H & S Guidance – Hand-Arm VibrationDownload Hand-Arm Vibration PDF
Hand-arm vibration syndrome (HAVS) is a widespread industrial disease affecting tens of thousands of workers. Its best known effect is vibration-induced white finger (VWF). Attacks are painful and can result in the loss of the ability to grip properly. Any vibrating tool or process which causes tingling or numbness after 5-10 minutes is suspect. Where people regularly work for prolonged periods with tools and processes likely to be hazardous, there is likely to be a risk of injury. Sometimes it is possible to assess the danger by measuring the vibration exposure, but this may often be difficult or impractical.
Examples of common tools and processes likely to create hazardous vibration include pedestal grinders and hand-held portable grinders, chain saws, brush cutters, hand-held or hand-fed circular saws, mowers and strimmers.
1 – Identify hazardous work.
2 – Assess risks (may include measuring exposure levels or calculating them from vibration data provided by machine makers). A suggested action level of an A(8) of 2.8 m/s² (a measure of vibration normalised to 8 hours) has been put forward.
3 – Introduce a preventative programme where necessary incorporating:-
- training and information
- vibration control (substitution; low vibration tools; proper maintenance; grip reduction arrangements; training in grip minimisation techniques; proper selection of tools; avoidance of uninterrupted vibration exposure over long periods)
- means of maintaining blood circulation (which reduces the risk of injury)
4 – Provide appropriate health surveillance, where the risk assessment shows it to be necessary. The surveillance programme should enable symptoms to be assessed and appropriate information to be given to individuals.
5 – Purchasing considerations – under the Supply of Machinery (Safety) Regulations 1992 suppliers must provide information on vibration levels if hand-held or hand-guided machinery is likely to subject workers to vibration exceeding 2.5 m/s² when the tool is operating NOT the A (8) vibration “dose” over the whole working day.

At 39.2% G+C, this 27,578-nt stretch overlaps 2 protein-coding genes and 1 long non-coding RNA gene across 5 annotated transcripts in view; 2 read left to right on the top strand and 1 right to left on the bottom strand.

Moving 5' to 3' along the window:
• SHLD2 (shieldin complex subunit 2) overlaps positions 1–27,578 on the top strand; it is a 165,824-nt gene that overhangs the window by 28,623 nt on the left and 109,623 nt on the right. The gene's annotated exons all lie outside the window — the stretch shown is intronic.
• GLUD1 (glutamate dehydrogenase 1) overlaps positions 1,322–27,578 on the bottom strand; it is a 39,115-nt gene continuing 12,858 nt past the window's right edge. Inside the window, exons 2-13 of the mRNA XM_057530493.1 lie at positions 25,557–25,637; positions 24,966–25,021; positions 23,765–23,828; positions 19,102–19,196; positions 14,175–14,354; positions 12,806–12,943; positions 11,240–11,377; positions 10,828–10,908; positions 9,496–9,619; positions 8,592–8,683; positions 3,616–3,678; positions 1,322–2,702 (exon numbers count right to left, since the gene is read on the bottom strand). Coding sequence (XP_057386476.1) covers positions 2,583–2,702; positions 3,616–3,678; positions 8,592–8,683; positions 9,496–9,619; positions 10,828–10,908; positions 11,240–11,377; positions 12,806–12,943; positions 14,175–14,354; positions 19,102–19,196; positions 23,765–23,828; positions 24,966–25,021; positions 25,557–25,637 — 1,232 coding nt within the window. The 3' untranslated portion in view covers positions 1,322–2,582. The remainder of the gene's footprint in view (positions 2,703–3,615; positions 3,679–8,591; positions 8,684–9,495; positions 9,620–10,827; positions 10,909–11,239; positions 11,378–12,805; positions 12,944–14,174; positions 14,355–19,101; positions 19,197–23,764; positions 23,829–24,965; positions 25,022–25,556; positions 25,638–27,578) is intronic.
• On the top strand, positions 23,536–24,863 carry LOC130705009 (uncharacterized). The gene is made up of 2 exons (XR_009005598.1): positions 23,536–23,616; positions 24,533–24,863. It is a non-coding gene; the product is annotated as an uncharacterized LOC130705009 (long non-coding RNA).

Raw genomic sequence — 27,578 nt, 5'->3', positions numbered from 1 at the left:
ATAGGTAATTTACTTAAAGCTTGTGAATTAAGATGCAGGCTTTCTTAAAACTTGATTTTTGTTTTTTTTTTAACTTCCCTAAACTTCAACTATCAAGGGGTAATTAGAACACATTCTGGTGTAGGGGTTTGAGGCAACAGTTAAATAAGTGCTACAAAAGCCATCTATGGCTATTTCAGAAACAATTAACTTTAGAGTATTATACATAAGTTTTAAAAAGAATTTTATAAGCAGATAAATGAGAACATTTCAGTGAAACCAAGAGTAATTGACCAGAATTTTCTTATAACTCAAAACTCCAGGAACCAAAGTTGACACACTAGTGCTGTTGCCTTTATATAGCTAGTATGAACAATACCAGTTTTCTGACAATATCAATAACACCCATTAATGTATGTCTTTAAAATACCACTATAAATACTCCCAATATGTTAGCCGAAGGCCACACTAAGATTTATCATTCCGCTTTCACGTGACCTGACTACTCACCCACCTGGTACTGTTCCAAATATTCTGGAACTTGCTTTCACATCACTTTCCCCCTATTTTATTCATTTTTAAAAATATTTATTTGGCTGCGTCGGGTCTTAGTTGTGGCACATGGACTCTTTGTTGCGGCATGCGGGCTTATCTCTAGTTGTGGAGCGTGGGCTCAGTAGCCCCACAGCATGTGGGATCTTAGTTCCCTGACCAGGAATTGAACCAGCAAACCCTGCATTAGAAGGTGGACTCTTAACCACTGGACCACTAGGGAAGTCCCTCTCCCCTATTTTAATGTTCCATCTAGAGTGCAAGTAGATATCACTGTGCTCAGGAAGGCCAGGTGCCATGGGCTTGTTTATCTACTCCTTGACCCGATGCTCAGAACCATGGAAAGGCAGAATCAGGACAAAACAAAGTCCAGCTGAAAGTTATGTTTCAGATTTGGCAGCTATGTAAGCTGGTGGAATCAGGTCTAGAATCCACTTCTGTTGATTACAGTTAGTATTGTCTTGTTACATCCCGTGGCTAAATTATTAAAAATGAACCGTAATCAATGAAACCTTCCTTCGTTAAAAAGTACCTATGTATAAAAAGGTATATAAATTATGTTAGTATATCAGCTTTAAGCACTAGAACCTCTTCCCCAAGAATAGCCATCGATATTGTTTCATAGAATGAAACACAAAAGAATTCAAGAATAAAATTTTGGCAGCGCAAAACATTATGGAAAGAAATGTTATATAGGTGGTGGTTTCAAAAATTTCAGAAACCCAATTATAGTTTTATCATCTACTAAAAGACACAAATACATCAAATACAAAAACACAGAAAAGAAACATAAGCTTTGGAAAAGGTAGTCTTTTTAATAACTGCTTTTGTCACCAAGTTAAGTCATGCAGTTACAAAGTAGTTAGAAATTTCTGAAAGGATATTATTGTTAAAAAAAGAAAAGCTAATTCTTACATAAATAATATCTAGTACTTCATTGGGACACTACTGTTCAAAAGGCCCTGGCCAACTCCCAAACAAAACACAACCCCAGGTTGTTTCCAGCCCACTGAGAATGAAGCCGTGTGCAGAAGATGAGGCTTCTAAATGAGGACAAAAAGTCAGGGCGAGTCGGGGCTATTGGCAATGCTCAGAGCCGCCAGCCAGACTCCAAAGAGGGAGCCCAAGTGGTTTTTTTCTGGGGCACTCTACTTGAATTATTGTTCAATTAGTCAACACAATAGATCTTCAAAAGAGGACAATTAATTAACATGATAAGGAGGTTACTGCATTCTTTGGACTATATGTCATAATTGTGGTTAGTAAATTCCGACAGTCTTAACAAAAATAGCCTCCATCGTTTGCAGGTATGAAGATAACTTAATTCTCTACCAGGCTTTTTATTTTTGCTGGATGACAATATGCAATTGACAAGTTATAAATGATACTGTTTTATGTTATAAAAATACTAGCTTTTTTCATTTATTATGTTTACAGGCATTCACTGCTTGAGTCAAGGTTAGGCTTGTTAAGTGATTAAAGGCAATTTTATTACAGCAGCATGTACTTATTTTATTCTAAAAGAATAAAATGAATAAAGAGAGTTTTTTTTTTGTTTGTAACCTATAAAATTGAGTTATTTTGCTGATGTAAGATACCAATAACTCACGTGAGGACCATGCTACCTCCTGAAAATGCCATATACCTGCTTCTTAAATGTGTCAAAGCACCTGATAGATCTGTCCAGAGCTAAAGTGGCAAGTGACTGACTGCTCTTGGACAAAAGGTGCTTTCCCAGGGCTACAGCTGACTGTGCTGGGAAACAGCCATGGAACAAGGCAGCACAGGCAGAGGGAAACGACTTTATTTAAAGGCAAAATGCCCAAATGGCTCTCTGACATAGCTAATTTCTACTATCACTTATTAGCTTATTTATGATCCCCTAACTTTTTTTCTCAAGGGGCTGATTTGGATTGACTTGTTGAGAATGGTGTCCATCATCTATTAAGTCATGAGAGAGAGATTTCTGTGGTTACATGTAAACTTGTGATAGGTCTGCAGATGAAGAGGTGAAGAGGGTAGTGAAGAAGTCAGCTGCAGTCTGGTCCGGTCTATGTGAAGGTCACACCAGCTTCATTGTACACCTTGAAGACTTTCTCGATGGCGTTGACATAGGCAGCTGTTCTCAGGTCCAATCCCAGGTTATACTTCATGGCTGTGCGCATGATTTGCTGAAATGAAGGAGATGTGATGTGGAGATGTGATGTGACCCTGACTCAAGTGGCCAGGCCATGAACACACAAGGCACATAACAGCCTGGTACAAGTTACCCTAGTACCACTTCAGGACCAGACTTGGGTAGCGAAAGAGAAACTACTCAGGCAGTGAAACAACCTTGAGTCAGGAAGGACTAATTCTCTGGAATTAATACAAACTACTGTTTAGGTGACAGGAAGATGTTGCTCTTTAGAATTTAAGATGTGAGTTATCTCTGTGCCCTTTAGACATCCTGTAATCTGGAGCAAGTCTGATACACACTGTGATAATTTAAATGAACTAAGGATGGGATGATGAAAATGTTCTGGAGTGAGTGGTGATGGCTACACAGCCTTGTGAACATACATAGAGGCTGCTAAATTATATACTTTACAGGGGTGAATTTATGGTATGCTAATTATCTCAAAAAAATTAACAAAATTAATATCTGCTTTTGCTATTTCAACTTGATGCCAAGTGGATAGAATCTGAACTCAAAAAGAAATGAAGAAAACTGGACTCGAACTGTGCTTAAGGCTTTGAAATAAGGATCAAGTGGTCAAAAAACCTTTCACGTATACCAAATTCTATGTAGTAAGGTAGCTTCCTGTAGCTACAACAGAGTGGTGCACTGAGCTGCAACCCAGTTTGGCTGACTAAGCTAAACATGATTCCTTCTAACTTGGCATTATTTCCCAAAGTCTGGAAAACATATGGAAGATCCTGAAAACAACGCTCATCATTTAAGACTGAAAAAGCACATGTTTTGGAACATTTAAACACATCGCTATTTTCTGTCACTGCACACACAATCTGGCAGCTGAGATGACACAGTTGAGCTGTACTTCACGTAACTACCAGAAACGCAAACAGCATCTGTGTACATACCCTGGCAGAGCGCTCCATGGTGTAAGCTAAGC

Booklet HS(G)88 contains further advice on hand-arm vibration, including its clinical effects, its measurement, advice on a purchasing strategy and a pro-forma health surveillance questionnaire.
Booklet HS(G)170 uses more than 50 case studies to show that vibration problems can be solved in many ways. It also provides a useful checklist for managers on approaching the problem of vibration, and advice on avoiding pitfalls when introducing controls.
CHECKLIST – HAND-ARM VIBRATION
Do you use hand-held tools that may create a risk of hand-arm vibration syndrome? YES/NO
Have you carried out a risk assessment for the use of such tools? YES/NO
Where risks have been established have you introduced preventive programme comprising the following:-
training and information for employees? YES/NO
means of vibration control? Means of maintaining blood circulation? YES/NO
Where risk assessments show it to be necessary, have you provided appropriate health surveillance? YES/NO
When purchasing hand-held or hand-guided machinery do you ask suppliers for information on vibration levels? YES/NO
Booklet HSG 88 – Hand-arm vibration. (HSE).ISBN 0 – 7176 – 0743 – 7
Booklet HS (G) 170 – Vibration Solutions- Practical ways to reduce the risk of hand-arm vibration injury. (HSE) ISBN 07176 0954 5
Leaflet INDG 175 – ‘Hand-arm vibration – Advice for employers’.
Leaflet INDG 126 – Health risks from vibration white finger- advice on vibration white finger for employees and the self employed. (HSE). ISBN 0 7176 1554 5.